Chimp Magazine

Too many DJs?

by , on
July 10, 2017


If you know your history then you’ll know that club DJs were made in the 70s. The DJs back then would play from the moment the club opened until the very last second when the lights came on and people had the worst feeling every clubber knows. The shock and sadness as you realise that you need to return back to reality.. The DJs back then would take crowds on a path, a journey.. and introduce them to new music.

You have Jamaican-born DJ Kool Herc, DJ Grand Wizard Theodore, David Mancuso, Nicky Siano.. then you have the guys who started chicago house.. Larry Levan, Frankie Knuckles twisted basslines and rhythms of disco, synth pop, r&B and created something raw and fresh… Ron Hardy came to fame in Knuckles club The Power Plant and people loved him… He was known for playing an energetic style..


Back then the DJs were linked to the clubs they played at and pretty much defined those clubs.  You think of the warehouse and you think Frankie Knuckles. You think of The Paradise Garage and you think of Larry Levan. Fabric and you think of Craig Richards…

Now DJs are mostly known for the club nights they play at.. David Guetta – known for F*ck Me I’m Famous etc etc but they’re known for playing at every festival, guest slots at other peoples clubs. I mean really… theres only so much u can do with hour long slots. Everything these days is about quick thrills, big drops, instant pleasure… The only guys that are doing somewhat of a decent job are your techno-heads, disco lovers and anything that falls in between the two.

Some sets are over and done with in 30 minutes and as a DJ I can say that is utterly pointless… i wouldn’t even get out of bed to play a set at the biggest club for 30 minutes. Just pointless.

All this three, four headliner nonsense too just winds me up. Naturally every one of them want to stand out more than the other so they all play big hitters and this doesn’t help towards the problem at all.


Is Vinyl coming back

by , on
July 10, 2017

Sure, Vinyl is Coming Back. But Why?

I’m sure you’ve heard someone say vinyls back or maybe you’ve seen someone post it the new records they’ve bought on Facebook. It’s becoming cool to collect records again and more youngsters are buying them. More modern artists are getting records pressed like ED Sheeran or Little mix.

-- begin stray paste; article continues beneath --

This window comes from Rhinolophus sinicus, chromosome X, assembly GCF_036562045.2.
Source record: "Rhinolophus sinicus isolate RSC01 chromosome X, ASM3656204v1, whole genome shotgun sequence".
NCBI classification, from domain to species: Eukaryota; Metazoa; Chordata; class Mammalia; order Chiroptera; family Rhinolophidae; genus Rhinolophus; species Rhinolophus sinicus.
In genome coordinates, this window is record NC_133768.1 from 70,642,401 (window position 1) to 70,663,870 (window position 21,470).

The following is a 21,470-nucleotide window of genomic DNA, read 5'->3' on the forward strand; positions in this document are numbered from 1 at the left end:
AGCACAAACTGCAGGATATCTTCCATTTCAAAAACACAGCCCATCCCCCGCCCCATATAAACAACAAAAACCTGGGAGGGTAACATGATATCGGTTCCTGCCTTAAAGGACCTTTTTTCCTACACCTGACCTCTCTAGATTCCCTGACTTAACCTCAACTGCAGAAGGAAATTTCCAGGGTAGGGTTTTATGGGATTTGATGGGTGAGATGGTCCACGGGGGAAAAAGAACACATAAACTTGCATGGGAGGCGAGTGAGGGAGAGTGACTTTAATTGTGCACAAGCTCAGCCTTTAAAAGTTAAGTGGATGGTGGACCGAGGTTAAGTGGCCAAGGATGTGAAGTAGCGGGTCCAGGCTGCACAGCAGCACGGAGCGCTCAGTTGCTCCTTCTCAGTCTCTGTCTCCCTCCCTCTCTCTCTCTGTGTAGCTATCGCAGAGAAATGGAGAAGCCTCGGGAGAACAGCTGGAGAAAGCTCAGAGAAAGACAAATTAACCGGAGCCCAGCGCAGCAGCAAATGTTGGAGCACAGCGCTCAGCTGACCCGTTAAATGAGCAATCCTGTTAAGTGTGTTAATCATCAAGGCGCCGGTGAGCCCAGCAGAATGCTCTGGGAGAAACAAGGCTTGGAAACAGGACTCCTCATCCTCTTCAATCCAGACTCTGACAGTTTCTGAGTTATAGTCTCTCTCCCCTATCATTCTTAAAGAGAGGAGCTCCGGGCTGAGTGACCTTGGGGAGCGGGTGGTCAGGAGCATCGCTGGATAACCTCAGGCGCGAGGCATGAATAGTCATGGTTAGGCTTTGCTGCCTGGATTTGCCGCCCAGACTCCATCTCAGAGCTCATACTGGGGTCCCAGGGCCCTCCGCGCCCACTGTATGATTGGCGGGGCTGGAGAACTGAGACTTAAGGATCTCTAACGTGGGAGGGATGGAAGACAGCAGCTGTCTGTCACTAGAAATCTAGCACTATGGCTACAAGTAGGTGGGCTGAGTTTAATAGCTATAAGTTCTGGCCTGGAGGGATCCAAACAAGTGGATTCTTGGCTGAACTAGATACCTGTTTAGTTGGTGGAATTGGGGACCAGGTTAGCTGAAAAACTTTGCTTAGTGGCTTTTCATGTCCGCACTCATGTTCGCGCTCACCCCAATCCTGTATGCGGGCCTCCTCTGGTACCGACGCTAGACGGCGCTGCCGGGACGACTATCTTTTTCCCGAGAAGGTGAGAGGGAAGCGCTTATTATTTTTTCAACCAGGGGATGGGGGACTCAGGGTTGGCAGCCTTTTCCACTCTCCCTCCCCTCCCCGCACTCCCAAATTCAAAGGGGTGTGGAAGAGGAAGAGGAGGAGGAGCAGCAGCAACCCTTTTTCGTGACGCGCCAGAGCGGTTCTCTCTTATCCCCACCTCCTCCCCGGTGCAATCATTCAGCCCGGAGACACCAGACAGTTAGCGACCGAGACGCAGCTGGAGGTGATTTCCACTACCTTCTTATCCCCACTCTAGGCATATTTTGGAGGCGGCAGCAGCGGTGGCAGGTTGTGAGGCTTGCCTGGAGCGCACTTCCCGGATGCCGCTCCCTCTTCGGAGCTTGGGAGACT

So did vinyl make of a comeback or did it even leave? I’ve worked in a record shop and know plenty of music lovers who have some of the best and biggest collections I’ve seen and heres my views on the whole Vinyl Revival phenomenon.
Since the early 2000s we’ve seen new devices come into the market a lot with the biggest change happening in 2005 when then Ipod Nano got released. As you can imagine people loved this and they took a big boom, then came Grooveshark in 2006. Pandora also started picking up about this time and rose to the top pretty quickly, Pandora had been around since early 2000s though! and eventually Spotify made its appearance in 2008.
Throughout all this we had Itunes, we’ve had Beatport and more and more people bought a song online for £0.50-£1.20.  We’ve also had CDs through this too. So if you look at all of these different pieces of software and these companies you’ll see a slowly dying trend for digital downloads and the increase of music streaming software.  Though while all this has been happening, we’ve barely heard about Vinyl at all but it never actually went anywhere.  IF it did and the vinyl revival is a thing then we can safely say its just about been revived. Record sales have been on the increase since 93.
The past five or six years might seem like there has been a big boom but the reason you’re probably seeing more and more artists producing records etc pushing vinyl now is because people are realising the digital download is starting to die out. I say its got about two years left – if that. The music industry is a bubble itself.

Record Store Day is getting bigger every year, the vinyl culture is mature and fully fledged.Pro-Ject Audio Systems Debut Carbon Phono USB Bild Breit

Record sales have seen a 260% growth since 2009! in fact vinyl suppliers are actually having a hard time keeping up with the demand. When I worked at the record store one of my jobs was to order in stock from one of our suppliers – we had 8. They released weekly lists of their stock. I phoned up one of our bigger suppliers to make orders off of it on the Monday and they had sold out of everything. A large record shop from Germany phoned up and bought it all. This was the only time this happened but getting a call or email back from a supplier to say they don’t have the records in stock was a common occurrence.

Pretty mental that all the digital inventions (mp3 players, Ipods, Streaming applications… hell even portable cd players) that brough you music anywhere anytime are basically dying on deaths door compared to vinyl now? People love seeing the records that they can display, touch, feel… Starting a collection is just as great as playing the music itself and I think every vinyl collector will have mutual feelings.

You’ll probably find the artist themselves (more so independent artists) will makes more from record sales as opposed to digital download. Especially small bands, artists who order small runs of 2-300.. it gives them something physical to sell.

Are you still looking to keep up with the hipsters out there and get yourself a turntable? check out Maplin and use this Maplin Promo Code. They’ve got a tonne of record players!